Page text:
Now throwing Merenzon into a pond, there's an idea.
"Do you play chess?"
"Yes, but I prefer a game with a better chance of cheating."

lostontime.blogspot.com

User avatar
Christopher Kreuzer
Posts: 7469
Joined: Fri Aug 06, 2010 2:34 am
Location: London

Re: 2018 World Championship in London

Post by Christopher Kreuzer » Sun Nov 18, 2018 7:18 pm

Seven draws. Clearly building up to a really exciting game tomorrow (game eight) when my visit is scheduled. 8) Either a breakthrough (with only four games left after tomorrow's game) or an historic eighth draw in a draw. Apart from the obvious K-K matches, what are the precedents for eight draws in a row (i.e. how often and when has this happened before)? If anyone has time, can they summarise how long each game has taken and the shortest, average and longest game durations have been? And when the time control is (i.e. potentially the most exciting part of a game)?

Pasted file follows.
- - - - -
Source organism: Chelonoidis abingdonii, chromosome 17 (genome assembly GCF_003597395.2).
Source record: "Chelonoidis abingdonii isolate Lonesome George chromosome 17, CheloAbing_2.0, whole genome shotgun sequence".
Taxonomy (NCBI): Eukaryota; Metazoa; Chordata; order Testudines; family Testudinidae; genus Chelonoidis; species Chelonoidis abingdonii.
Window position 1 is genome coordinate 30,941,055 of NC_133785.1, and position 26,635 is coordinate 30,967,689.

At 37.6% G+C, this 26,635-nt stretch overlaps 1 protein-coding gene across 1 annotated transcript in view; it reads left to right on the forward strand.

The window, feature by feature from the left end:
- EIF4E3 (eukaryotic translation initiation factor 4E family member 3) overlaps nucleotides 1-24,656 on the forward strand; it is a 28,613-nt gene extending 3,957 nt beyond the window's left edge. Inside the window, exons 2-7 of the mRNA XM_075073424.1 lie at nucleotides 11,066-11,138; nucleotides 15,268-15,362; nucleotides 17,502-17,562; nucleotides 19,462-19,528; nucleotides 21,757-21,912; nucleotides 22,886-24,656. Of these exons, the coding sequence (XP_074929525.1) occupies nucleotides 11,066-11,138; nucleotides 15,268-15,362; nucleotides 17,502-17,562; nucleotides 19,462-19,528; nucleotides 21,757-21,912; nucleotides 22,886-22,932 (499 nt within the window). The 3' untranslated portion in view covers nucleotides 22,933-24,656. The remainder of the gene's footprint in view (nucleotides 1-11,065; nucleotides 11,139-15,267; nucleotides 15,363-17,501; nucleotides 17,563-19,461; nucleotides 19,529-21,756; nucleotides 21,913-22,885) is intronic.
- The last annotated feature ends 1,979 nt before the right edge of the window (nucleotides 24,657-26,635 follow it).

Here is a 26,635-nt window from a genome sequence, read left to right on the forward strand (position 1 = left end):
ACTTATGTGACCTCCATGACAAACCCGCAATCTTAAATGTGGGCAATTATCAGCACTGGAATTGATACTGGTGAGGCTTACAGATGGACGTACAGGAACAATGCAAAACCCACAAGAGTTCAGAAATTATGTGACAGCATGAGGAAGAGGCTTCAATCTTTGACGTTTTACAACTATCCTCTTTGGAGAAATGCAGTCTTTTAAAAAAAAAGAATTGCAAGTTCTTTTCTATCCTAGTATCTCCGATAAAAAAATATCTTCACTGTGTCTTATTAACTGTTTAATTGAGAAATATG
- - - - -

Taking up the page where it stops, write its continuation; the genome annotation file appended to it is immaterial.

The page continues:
EDIT: On the overall match situation, quoting a comment from elsewhere: "Does Fabi have the advantage now with 6 whites?".

User avatar
IM Jack Rudd
Posts: 4003
Joined: Tue Apr 17, 2007 1:13 am
Location: Bideford

Re: 2018 World Championship in London

Post by IM Jack Rudd » Sun Nov 18, 2018 7:34 pm

Kasparov-Anand in 1995 started with eight draws.

David Sedgwick
Posts: 3651
Joined: Mon Apr 09, 2007 5:56 pm
Location: Croydon

Re: 2018 World Championship in London

Post by David Sedgwick » Sun Nov 18, 2018 7:39 pm